Research Journal Feature: Hypothermia
When a person is suspected to have a spinal cord injury (SCI), medical staff follow a relatively standardized protocol: stabilize the patient, stabilize the spinal column to prevent further mechanical injury, and perform a surgical decompression procedure if required. However, these measures are supportive rather than protective or reparative, and there is little that can be done for the spinal cord itself. When the spinal cord is injured, a cascade of additional (secondary) damage begins due to bleeding, swelling, and the body’s natural inflammatory responses to trauma. Neuroprotective strategies, aimed at minimizing that secondary neural injury and maximizing the chances for recovery, have been a major goal for neuroscientists and clinicians for the management of acute SCI.
Hypothermia, cooling the body temperature, is one neuroprotective strategy that holds much promise for acute SCI.
Hypothermia, cooling the body temperature, is one neuroprotective strategy that holds much promise for acute SCI. Numerous animal studies using various models of mechanical SCI in diverse species have demonstrated the protective effects of hypothermia. Positive outcomes have been demonstrated in rat, ferret, cat, dog, and monkey models, which is important in showing that the effects are robust and can be replicated across species, injury models, and laboratories. Researchers at The Miami Project / University of Miami have demonstrated that hypothermia can decrease the degree of bleeding at the site of primary injury, decrease cell loss, reduce axon swelling, and have a positive impact on behavioral recovery.
Over the past 9 years, scientists at The Miami Project have also been gathering data from acutely injured patients who receive modest hypothermia treatment as part of their medical care at the University of Miami/Jackson Memorial Hospital. Results from this study were published on thirty-five patients in 2013 and the data have shown that modest hypothermia treatment is safe, can be started early after injury (within 8 hours), and may have beneficial effects on neurological recovery as 31% of participants converted from “complete” to “incomplete” status and 43% of all injured patients improved one AIS grade or more at 1 year post-treatment. While the results so far have been positive, further studies are needed from a larger sample of participants and with a comparison to individuals who have not received hypothermia treatment. Currently 50 patients have been cooled since the start of the study in 2007.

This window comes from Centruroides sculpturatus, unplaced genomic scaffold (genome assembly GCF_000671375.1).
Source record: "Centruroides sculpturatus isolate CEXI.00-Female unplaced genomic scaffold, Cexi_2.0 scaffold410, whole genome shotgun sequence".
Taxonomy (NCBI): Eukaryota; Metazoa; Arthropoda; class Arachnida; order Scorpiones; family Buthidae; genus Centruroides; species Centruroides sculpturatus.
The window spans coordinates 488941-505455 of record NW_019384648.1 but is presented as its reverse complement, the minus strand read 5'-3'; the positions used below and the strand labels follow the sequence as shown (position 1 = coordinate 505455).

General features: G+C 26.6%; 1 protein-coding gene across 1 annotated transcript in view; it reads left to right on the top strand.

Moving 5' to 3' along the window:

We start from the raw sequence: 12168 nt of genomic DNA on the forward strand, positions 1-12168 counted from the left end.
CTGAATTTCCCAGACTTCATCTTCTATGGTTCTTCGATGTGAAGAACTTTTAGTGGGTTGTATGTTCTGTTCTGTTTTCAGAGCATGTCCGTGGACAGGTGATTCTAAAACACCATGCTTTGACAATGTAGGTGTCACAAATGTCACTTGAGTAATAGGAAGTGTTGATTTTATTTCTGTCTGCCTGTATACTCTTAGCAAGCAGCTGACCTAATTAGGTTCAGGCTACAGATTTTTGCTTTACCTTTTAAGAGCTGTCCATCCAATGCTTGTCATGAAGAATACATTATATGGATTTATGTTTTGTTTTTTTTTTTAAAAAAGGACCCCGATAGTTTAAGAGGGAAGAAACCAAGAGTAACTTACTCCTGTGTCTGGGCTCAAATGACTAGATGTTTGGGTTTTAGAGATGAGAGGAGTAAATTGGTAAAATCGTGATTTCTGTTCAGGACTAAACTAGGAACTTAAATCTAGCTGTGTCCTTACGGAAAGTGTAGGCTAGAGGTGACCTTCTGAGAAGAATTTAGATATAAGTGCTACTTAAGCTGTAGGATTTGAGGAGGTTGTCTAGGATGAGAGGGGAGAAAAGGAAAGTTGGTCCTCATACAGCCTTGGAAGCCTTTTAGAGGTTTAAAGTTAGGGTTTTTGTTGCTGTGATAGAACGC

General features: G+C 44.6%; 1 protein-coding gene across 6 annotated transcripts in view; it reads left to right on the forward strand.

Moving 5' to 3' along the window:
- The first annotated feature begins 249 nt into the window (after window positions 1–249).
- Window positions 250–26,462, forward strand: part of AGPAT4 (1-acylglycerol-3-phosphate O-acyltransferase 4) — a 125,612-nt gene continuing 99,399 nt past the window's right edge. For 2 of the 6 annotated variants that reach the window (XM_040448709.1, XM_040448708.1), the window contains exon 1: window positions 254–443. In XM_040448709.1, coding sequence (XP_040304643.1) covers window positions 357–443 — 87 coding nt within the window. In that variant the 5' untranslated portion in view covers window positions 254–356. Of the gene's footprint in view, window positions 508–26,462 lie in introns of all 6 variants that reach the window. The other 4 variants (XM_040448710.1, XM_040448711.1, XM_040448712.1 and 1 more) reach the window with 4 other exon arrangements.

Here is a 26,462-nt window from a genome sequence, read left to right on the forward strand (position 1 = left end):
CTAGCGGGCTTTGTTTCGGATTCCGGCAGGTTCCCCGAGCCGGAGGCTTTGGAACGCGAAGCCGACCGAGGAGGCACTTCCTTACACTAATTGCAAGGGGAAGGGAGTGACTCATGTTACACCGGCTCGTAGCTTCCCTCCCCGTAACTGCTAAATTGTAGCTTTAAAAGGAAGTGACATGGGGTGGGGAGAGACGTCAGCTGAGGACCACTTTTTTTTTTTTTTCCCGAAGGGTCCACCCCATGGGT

Systemic hypothermia in acute cervical spinal cord injury: a case-controlled study. Dididze M, Green BA, Dietrich WD, Vanni S, Wang MY, Levi AD. Spinal Cord. 2013 May;51(5):395-400.
Recently, Dr. Allan Levi, Professor and Chairman of the Department of Neurological Surgery has received funding from the Department of Defense to conduct a prospective multi-center trial to investigate the effects of hypothermia treatment in acute cervical SCI. The partnering sites will be Emory University School of Medicine/Grady Memorial Hospital in Atlanta, Thomas Jefferson University in Philadelphia, and Indiana University School of Medicine in Indianapolis. Over a 4 year time period, 120 newly-injured patients (C1 to C8), ASIA Impairment Scale (AIS) Grade A, B, or C will be recruited to participate in the study and randomized to either a control (normothermia/standard of care) or treatment (hypothermia) group. Intravascular hypothermia will be induced in the treatment group via a catheter inserted into the femoral vein and the body temperature will be cooled from 37°C (normal) to 33°C at about 2°C per hour. This “hypothermic” body temperature will be maintained for 48 hours, after which rewarming will occur very slowly at 0.1°C per hour. Evaluations of neurological and functional outcomes will be performed at 6 weeks, 6 months, and 1 year post-treatment. Results from the hypothermic group will be compared to the control group. The results from this large, multicenter, prospective trial should provide data to determine whether systemic modest hypothermia should be implemented as part of the new standard of care treatment for cervical SCI.